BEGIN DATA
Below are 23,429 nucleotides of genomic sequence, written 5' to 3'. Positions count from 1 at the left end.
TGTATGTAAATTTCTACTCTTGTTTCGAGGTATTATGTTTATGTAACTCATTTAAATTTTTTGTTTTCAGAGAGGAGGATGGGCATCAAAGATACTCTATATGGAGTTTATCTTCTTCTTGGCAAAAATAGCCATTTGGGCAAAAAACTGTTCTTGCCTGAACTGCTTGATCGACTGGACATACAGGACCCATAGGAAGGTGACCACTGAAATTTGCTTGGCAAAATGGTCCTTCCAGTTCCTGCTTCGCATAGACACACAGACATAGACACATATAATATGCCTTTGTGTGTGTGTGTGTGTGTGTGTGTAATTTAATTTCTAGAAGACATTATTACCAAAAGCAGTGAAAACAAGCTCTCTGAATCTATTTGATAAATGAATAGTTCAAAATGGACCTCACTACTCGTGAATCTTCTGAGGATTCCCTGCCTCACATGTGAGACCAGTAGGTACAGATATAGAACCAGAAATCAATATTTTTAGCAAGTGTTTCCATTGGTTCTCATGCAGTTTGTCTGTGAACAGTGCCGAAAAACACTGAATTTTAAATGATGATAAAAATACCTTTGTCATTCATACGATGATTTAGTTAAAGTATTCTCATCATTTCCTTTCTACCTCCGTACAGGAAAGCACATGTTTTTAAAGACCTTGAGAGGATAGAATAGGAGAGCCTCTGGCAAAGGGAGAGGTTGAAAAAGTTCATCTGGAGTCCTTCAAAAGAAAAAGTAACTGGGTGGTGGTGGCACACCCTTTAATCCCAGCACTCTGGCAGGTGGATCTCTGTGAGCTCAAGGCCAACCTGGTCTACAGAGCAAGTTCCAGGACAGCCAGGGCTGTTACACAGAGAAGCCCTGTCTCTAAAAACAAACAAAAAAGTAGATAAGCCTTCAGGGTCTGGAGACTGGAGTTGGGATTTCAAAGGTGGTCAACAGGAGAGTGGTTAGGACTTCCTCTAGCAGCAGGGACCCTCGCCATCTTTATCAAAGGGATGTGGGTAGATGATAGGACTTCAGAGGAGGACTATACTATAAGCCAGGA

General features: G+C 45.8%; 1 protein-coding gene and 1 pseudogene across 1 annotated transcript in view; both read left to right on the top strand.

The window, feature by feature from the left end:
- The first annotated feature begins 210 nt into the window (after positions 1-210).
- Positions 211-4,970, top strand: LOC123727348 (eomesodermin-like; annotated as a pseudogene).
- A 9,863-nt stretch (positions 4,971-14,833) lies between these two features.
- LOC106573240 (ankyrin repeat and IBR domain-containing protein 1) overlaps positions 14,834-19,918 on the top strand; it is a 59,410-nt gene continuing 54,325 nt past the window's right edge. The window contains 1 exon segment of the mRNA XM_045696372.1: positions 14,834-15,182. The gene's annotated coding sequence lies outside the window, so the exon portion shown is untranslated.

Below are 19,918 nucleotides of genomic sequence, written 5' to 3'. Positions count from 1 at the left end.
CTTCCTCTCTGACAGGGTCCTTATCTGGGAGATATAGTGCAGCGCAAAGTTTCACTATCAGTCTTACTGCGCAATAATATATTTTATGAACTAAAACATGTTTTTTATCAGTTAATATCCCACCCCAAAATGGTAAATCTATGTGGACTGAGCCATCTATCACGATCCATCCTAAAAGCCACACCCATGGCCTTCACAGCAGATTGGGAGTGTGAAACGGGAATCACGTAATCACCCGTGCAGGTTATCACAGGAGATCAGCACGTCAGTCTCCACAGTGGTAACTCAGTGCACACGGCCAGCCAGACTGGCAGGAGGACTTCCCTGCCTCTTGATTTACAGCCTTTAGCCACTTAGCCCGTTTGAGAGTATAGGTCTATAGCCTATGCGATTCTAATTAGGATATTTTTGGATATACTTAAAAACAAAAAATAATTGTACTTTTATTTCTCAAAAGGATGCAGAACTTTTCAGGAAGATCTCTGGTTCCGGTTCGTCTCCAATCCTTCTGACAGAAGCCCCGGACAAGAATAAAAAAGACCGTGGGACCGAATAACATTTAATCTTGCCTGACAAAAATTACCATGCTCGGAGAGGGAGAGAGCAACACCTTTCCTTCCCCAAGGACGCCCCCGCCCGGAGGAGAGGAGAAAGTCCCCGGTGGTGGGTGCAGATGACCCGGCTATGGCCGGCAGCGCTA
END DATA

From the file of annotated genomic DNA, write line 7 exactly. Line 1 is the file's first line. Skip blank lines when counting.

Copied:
- A 9,863-nt stretch (positions 4,971-14,833) lies between these two features.